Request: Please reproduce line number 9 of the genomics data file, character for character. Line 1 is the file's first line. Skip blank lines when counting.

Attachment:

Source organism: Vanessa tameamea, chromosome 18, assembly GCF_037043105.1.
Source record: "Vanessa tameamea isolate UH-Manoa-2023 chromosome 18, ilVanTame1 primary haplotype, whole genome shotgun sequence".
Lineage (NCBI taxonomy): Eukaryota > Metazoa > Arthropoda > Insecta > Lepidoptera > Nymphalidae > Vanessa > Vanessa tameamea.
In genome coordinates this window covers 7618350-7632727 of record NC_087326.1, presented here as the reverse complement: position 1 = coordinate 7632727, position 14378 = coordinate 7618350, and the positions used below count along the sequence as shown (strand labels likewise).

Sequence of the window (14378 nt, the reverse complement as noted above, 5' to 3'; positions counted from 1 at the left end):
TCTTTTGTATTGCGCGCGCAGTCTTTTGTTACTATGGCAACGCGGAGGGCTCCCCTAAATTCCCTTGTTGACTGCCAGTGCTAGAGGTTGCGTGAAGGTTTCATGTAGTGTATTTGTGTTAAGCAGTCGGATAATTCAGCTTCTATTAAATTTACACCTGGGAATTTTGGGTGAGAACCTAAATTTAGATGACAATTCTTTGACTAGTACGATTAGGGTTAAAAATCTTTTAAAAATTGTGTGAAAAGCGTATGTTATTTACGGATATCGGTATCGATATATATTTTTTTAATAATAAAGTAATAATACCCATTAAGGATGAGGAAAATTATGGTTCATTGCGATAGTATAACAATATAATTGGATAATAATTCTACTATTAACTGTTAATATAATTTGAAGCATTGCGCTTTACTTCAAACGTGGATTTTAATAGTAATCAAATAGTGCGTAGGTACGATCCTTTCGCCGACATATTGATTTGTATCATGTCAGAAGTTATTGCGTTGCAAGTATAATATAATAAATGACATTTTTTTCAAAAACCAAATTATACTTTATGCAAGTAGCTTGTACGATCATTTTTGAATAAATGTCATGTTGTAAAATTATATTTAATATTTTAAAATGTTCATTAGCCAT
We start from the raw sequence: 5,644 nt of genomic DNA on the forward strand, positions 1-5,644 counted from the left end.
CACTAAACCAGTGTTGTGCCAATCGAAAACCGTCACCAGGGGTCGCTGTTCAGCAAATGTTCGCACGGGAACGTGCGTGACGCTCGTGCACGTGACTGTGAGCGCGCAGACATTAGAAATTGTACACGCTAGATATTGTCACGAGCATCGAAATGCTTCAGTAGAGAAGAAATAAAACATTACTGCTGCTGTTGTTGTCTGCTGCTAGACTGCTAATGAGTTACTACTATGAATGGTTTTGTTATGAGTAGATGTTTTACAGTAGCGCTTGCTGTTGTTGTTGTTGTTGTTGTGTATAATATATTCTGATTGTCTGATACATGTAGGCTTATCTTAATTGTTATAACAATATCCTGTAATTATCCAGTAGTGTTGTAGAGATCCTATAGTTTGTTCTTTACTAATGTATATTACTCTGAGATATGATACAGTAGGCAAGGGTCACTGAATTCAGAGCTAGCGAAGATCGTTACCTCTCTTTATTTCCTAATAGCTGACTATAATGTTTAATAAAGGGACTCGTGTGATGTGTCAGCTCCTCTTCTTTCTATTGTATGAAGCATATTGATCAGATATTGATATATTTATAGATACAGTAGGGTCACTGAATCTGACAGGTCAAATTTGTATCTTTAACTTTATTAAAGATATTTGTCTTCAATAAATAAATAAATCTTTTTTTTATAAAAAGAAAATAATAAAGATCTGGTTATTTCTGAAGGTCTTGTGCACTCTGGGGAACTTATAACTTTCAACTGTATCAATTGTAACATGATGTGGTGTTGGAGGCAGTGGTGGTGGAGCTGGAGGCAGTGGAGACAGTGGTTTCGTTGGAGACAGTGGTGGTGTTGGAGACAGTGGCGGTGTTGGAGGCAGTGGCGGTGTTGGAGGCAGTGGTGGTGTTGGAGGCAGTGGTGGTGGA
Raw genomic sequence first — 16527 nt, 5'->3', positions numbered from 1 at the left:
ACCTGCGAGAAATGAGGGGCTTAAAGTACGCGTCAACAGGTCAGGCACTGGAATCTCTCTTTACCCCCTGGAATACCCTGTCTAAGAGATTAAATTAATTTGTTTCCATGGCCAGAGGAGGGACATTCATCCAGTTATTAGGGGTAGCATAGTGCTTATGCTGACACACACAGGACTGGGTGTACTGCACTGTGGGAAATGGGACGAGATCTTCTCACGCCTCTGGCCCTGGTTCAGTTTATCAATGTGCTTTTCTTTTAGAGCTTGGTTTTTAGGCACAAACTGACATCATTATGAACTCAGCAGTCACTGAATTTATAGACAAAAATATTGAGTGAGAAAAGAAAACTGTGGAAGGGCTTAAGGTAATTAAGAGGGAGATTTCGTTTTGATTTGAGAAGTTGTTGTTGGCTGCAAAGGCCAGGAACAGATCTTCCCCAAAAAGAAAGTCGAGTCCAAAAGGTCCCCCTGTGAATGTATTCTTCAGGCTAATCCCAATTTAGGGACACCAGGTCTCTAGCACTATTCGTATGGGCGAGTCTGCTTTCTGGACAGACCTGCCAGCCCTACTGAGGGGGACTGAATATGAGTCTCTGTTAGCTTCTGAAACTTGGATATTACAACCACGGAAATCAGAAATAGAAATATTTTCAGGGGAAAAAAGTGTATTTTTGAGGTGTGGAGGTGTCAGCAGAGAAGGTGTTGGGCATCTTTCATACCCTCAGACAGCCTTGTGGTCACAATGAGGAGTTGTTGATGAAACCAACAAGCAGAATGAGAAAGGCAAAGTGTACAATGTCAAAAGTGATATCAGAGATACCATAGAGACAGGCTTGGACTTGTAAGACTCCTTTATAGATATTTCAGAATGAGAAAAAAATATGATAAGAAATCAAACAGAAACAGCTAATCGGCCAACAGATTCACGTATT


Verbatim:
Raw genomic sequence first — 16527 nt, 5'->3', positions numbered from 1 at the left: